Horwood – Richard ( c,1758 – 1803 )
The outcome of nine years work Richard Horwood's map of London was published in 32 sheets. On a scale of 26 inches to the mile every road, alley and garden was shown. The largest map of the city ever printed, where possible every house number was also shown.
Horwood struggled to finance the project, and a variety of options were offered to potential subscribers to create the work. Initially he charged £5. 5 s per map but this was to expensive for most people. In 1795 having completed only 12 sheets the project stalled. It took another three years before he was able to continue and complete the work, with a loan from the Phoenix fire office to which the final map contains a dedication. The final maps were completed and the whole work published in 1799.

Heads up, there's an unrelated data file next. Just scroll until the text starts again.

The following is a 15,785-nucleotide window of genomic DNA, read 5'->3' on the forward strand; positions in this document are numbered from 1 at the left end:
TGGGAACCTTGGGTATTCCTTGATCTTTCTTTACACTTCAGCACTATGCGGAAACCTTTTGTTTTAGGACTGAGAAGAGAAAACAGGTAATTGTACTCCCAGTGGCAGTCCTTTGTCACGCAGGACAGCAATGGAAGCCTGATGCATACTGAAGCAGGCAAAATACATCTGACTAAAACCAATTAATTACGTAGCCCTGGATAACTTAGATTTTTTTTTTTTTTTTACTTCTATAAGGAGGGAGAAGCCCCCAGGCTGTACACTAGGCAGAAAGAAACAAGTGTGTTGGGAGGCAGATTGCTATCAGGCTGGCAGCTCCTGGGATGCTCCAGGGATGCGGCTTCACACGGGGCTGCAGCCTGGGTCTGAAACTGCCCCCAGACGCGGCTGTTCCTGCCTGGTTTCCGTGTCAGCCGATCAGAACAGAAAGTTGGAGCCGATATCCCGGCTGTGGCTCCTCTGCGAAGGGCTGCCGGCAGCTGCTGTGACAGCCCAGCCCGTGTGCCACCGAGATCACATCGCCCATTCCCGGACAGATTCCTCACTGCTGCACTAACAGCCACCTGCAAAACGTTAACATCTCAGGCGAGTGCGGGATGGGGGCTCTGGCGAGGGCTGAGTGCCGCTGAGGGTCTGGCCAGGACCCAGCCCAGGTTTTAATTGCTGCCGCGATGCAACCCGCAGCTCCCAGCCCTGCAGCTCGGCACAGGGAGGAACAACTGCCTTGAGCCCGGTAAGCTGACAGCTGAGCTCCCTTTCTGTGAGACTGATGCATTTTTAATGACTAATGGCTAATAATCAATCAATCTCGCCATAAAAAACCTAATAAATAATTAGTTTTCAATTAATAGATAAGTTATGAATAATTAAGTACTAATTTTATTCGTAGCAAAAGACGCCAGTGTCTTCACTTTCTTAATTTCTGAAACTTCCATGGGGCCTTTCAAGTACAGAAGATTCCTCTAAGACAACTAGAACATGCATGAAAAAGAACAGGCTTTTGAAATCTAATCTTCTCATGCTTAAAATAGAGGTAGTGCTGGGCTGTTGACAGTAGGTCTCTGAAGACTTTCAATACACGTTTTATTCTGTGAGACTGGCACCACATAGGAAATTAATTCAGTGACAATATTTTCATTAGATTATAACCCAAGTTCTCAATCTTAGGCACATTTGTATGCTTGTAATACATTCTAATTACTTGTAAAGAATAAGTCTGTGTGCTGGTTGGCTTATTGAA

Financial problems stalked Horwood and he died in 1803, just 4 years after the completion of his map of London. William Faden, one of London's leading publishers purchased Horwood's plates and revised them with subsequent editions 1807, 1813 and 1819.
For the historian, Richard Horwood's plan of London is considered one of the finest works ever produced in the 18th century.